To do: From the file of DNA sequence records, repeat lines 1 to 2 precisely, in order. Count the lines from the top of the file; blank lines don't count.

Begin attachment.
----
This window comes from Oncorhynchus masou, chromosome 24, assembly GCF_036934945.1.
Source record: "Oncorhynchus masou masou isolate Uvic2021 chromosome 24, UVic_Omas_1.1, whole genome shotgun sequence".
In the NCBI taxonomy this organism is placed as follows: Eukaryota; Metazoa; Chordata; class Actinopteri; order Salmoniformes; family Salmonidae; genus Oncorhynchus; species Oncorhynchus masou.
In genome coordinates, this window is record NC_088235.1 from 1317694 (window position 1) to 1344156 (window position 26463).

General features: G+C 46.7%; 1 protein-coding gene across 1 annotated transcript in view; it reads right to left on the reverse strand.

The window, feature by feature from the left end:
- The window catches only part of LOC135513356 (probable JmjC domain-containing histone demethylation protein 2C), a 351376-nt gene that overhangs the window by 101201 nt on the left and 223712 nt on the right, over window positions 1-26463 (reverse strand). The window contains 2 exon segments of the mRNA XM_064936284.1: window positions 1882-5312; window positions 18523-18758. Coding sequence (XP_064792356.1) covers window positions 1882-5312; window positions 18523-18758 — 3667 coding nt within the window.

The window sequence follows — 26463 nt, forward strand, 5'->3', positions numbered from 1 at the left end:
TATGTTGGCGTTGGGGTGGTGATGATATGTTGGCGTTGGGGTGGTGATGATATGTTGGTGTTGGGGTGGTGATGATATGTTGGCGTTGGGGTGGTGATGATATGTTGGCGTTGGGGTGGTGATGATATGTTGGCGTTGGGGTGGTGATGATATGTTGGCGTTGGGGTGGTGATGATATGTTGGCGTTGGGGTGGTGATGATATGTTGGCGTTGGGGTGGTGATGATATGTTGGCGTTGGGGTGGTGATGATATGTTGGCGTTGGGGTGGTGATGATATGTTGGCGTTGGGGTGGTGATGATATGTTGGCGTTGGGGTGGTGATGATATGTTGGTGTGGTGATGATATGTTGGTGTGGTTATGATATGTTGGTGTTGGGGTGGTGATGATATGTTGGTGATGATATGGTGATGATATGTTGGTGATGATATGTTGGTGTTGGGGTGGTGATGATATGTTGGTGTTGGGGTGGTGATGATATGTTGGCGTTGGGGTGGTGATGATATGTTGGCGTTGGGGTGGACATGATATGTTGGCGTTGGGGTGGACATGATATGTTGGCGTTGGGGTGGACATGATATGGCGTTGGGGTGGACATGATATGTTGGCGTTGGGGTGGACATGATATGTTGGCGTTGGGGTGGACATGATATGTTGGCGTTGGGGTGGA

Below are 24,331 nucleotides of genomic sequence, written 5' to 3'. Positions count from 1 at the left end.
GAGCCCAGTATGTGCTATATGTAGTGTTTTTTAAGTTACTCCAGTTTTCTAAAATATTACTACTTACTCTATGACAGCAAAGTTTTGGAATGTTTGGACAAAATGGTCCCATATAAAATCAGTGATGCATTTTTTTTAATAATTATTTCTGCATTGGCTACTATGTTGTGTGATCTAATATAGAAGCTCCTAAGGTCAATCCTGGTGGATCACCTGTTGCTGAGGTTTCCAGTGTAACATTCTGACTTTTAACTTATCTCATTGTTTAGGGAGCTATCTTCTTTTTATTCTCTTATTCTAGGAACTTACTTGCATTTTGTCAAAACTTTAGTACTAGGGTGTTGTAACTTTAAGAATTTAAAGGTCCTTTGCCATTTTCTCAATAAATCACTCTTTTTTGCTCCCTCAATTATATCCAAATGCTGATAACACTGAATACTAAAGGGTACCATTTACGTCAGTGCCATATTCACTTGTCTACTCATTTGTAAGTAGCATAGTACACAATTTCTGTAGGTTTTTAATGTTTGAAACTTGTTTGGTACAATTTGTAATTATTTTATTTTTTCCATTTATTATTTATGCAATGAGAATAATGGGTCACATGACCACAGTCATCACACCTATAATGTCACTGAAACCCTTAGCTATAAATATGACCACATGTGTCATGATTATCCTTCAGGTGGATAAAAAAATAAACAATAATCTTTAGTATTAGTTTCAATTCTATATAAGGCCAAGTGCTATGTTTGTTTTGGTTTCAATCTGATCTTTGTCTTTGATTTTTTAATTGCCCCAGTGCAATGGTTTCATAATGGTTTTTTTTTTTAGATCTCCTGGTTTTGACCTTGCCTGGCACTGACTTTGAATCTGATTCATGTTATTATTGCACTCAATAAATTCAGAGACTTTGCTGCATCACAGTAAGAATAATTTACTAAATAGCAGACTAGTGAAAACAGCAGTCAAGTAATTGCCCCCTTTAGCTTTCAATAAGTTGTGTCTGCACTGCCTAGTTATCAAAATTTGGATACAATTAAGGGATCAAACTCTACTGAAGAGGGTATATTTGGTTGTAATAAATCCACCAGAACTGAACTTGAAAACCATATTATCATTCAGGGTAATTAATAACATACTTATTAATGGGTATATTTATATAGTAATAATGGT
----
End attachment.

This window comes from Oncorhynchus masou, chromosome 24, assembly GCF_036934945.1.
Source record: "Oncorhynchus masou masou isolate Uvic2021 chromosome 24, UVic_Omas_1.1, whole genome shotgun sequence".